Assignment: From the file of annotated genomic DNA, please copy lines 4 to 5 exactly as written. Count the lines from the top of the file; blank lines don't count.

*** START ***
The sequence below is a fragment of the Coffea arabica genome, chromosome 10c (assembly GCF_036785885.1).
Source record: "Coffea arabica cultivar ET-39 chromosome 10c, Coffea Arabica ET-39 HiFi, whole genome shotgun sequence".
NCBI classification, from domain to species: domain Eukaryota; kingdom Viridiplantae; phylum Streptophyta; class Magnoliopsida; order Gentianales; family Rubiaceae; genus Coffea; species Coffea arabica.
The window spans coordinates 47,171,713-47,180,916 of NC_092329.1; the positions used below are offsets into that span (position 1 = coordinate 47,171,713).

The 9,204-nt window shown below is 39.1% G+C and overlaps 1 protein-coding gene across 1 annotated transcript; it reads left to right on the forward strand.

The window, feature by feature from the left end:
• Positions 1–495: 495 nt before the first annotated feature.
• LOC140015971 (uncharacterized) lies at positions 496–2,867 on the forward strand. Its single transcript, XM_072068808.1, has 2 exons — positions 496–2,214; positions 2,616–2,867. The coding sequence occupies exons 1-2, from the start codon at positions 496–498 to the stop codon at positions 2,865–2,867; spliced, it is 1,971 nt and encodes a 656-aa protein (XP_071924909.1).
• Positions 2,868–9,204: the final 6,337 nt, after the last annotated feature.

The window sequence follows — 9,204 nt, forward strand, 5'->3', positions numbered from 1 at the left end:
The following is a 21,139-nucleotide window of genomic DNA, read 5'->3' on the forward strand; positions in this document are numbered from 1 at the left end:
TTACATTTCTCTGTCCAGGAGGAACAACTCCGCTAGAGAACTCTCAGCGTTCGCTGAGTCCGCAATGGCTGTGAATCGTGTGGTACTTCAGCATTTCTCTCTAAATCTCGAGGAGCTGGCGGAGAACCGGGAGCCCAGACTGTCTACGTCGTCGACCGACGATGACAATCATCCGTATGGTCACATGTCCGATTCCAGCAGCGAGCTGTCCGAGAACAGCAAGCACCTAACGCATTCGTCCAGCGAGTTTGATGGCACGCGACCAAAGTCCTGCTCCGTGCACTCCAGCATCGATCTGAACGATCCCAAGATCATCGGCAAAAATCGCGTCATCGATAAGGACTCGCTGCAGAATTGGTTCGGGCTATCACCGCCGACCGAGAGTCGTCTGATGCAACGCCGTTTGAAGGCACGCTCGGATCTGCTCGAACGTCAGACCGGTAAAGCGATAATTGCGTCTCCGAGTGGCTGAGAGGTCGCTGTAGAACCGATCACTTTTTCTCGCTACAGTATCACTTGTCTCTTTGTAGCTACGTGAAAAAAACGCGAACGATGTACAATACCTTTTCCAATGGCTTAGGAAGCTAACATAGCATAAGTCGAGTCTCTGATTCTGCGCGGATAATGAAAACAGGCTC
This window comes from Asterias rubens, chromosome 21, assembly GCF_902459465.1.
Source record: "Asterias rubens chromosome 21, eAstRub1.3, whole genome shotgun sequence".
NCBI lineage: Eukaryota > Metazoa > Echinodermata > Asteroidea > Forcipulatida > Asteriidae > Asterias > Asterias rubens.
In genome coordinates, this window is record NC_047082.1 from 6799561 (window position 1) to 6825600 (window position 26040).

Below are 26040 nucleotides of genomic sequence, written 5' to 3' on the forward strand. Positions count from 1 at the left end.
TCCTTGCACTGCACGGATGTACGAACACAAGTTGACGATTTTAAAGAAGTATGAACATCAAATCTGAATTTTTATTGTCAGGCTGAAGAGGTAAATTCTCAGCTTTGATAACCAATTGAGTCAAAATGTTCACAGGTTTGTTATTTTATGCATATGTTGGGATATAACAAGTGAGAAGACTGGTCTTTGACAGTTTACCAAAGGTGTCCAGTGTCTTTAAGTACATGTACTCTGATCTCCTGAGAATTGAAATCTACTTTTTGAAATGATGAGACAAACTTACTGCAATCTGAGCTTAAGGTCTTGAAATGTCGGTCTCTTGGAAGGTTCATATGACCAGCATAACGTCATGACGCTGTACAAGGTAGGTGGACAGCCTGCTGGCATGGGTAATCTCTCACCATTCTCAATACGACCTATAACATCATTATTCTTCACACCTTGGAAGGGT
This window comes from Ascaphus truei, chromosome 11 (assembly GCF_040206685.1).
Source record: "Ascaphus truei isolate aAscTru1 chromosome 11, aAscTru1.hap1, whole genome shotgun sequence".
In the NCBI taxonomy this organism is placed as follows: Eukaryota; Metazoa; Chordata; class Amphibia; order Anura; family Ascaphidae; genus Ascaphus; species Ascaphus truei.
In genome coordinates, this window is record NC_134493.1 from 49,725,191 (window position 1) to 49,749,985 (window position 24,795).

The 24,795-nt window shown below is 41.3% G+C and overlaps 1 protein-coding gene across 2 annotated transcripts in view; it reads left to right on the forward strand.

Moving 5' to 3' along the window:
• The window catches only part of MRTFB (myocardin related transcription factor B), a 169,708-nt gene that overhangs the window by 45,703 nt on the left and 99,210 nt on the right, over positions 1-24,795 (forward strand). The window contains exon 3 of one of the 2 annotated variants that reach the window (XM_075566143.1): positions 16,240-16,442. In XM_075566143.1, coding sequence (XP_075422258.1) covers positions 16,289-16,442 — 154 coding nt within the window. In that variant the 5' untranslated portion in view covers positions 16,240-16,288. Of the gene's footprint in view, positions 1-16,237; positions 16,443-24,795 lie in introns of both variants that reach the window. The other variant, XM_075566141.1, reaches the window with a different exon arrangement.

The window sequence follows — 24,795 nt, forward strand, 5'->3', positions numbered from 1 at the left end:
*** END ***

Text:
The window spans coordinates 47,171,713-47,180,916 of NC_092329.1; the positions used below are offsets into that span (position 1 = coordinate 47,171,713).

The 9,204-nt window shown below is 39.1% G+C and overlaps 1 protein-coding gene across 1 annotated transcript; it reads left to right on the forward strand.